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Overview


Mission

The Collaborative Family Law Center (the “Center”) helps qualifying couples get divorced without going to court. The Center partners with local courts, law schools, and not-for-profit organizations to offer free divorce mediation services in appropriate cases and to reduce the pain, trauma, and expense of divorce on families.

 

What Services Does the Center Offer?

  • Free Divorce Mediation: The Center primarily offers free divorce mediation services. If Center staff determine you and your spouse are eligible for mediation, you may get up to four, 90-minute sessions with program mediators (or six sessions, if you have children). The mediators are trained in divorce law and in opening up pathways for communication. Some of the mediators may be third-year law students, who will mediate under the direct supervision of a law professor with extensive divorce mediation experience.

    Sessions are held at the Collaborative Family Law Center in lower Manhattan. Both you and your spouse must be willing to participate. If you reach an agreement, that agreement can be put in writing and incorporated into an Order or Judgment of Divorce. You will be responsible for any Court filing fees.
  • Collaborative Law: The Center occasionally connects qualifying couples with volunteer attorneys and other professionals trained in Collaborative Practice. This service is offered less often due to the limited availability of trained volunteers.
  • Mediation Support: The Center offers free mediation services to collaborative divorce professionals who need help to move their collaborative cases forward.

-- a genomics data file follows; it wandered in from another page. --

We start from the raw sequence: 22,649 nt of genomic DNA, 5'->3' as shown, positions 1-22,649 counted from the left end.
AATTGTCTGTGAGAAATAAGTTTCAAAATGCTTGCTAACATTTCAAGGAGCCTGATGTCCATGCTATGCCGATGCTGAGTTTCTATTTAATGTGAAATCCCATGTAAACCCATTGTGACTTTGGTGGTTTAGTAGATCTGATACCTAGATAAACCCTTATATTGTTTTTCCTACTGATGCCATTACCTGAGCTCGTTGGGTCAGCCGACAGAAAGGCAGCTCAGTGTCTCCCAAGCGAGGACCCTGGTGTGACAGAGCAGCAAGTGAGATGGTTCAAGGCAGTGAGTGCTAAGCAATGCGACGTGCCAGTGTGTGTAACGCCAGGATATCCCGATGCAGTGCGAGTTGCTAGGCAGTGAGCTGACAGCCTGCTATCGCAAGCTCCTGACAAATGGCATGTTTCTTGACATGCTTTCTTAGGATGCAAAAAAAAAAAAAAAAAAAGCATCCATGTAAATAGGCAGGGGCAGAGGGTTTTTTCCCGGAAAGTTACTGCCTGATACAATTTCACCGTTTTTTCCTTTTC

• Referrals: If your case does not qualify for the Center’s free services, Center staff may be able to offer referrals specific to your case.

What is Mediation?

In mediation, a neutral person called a “mediator” helps people to communicate, and if possible, to reach agreements on issues they need to resolve to get divorced. The mediator helps people focus on the future and make their own decisions. The mediator does not take sides or decide who was right or wrong in the past.

 

What is Collaborative Law?

In Collaborative Law (also known as Collaborative Practice), each spouse is represented by a specially-trained lawyer. Spouses sit together with their lawyers in face-to-face meetings to identify and address the issues they need to resolve to get divorced. Financial planning and mental health professionals may also be involved. If either spouse wants to litigate (go to court), the collaborative process ends. This motivates everyone involved to continue working toward a mutually agreeable resolution.

If you live in New York City and (1) a volunteer attorney is not available; or (2) either you or your spouse already have a lawyer; or (3) you do not qualify for a free attorney, feel free to ask about divorce mediation. Send an email to matrimonialmediation@courts.state.ny.us with your phone number or call 212-428-5592 for more information.

If you live OUTSIDE New York City or if you are not eligible for free services, visit Find a Collaborative Lawyer.

To learn more about the differences between collaborative law and mediation, review our FAQs.

NOTE: Referrals will not be made to either collaborative law or divorce mediation where one spouse cannot locate the other or in cases involving child abuse or domestic violence.

Administration

The Center is located at
80 Centre Street, Room 133,

New York, NY, and serves divorcing couples throughout New York City.

 

How Do I Get Started?

Send an email to matrimonialmediation@courts.state.ny.us with your phone number or call 212-428-5592 for more information. Many couples seek the Center’s services before a divorce case starts. If the divorce case has already started, couples may request a referral to the Collaborative Family Law Center. Individual justices in New York City may also initiate referrals to divorce mediation at the Center.

NOTE: Referrals will not be made to divorce mediation where one spouse cannot locate the other or in cases involving domestic violence or child abuse.